LIVING WAGE LANDS AT HEATHROW AIRPORT
AIRPORT AGREES TO PAY ALL ITS EMPLOYEES AT LEAST £10.20 AN HOUR
HEATHROW Airport has become the latest large employer and first airport in the UK to offer its lowest paid employees the living wage.
As part of its Heathrow 2.0 sustainability strategy, the airport has agreed to pay all its employees at least the London Living Wage, which was increased on Monday November 6 to £10.20 an hour.
By the end of 2020, 3,200 of the airport’s staff will be on the higher wage, which has been voluntarily signed on to by 3,600 employers across the country.
The airport, which employs 76,000 people in total, estimates 500 people from Hounslow, 450 from Hillingdon and 250 from Ealing will benefit from the new wage.
As well as influencing retailers and commercial partners to end zero hours contracts, Heathrow has pledged to use living wage accredi- tation as a factor in selecting new retailers and concessions.
The announcement was made at the beginning of Living Wage Week, from November 5 to November 11.
John McDonnell, MP for Hayes and Harlington, said: “Congratulations to Heathrow Airport for pledging to become a living wage employer, lifting 3,200 workers out of poverty pay.”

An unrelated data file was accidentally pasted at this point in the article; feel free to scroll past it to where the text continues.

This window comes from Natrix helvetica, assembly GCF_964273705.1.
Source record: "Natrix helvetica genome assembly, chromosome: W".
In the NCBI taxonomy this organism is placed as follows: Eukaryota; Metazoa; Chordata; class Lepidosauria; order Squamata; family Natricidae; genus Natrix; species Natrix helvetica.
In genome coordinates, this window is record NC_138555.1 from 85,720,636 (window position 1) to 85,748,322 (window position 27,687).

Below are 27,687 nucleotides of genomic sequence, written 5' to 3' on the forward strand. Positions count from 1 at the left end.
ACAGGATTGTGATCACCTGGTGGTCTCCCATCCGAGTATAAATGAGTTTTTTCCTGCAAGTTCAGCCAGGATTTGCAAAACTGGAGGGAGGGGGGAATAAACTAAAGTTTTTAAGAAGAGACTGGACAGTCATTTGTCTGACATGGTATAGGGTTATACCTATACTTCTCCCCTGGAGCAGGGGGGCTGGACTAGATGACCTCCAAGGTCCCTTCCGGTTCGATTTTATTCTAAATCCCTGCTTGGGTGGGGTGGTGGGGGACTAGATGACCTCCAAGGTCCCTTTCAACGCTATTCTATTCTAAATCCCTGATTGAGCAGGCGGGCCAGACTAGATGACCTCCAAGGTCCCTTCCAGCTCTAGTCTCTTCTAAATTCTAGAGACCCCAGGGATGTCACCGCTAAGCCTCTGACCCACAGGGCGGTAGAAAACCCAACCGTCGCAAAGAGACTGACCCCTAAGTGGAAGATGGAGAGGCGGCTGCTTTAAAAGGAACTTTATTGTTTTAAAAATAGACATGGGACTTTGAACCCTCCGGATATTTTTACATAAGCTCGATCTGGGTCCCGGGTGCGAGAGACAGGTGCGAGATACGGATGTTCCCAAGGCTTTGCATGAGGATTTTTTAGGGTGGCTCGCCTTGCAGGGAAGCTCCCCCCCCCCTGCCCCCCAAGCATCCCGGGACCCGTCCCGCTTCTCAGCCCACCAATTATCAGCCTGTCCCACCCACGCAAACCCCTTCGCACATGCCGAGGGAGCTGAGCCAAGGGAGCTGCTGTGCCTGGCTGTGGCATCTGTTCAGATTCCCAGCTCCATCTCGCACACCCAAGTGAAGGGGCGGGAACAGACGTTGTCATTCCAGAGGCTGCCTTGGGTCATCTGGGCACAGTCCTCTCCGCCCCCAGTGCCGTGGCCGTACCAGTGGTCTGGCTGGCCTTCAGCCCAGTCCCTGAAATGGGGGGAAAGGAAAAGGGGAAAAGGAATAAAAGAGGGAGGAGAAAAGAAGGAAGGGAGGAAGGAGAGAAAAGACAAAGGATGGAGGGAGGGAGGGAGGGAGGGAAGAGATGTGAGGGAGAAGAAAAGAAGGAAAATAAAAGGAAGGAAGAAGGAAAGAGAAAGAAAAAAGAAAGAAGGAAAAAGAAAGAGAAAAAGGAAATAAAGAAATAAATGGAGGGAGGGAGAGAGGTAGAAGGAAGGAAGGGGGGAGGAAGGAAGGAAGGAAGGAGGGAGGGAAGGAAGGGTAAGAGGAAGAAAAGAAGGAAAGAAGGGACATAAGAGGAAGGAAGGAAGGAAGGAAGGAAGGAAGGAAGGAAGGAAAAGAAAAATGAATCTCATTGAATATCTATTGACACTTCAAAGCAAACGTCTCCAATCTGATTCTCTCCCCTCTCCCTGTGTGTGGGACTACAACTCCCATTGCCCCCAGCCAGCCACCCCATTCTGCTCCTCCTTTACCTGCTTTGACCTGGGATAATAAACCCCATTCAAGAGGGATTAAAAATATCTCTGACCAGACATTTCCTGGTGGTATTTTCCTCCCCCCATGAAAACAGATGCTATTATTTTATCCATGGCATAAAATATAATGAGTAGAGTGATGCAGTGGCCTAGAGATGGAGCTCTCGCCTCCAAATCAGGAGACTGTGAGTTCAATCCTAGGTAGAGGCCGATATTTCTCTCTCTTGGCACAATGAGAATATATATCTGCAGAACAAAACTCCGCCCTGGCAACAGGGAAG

Heathrow chief executive John Holland-Kaye said: “Heathrow’s status as a world-class airport is down to the quality and expertise of our colleagues.
“We firmly believe that paying the living wage is the right thing to do as a responsible employer. It will help us to attract and retain the best people, supporting them in building a rewarding career at Heathrow.
“We are proud to be accredited by the Living Wage Foundation and are committed to going further to support responsible employment practices throughout our supply chain.
“This accreditation is another step in delivering our ambitious sustainability strategy, Heathrow 2.0, and a significant milestone for realising our vision for Heathrow to be a great place to live and work.”
Living wages are set to allow employees and their families to be able to afford the essentials and also to be able to save.
Employers offering the higher wages in turn see reduced absenteeism and sick leave as an improvement in staff morale as well as finding it easier to recruit and retain staff.
Workers at Heathrow who are all paid the London Living Wage celebrate the decision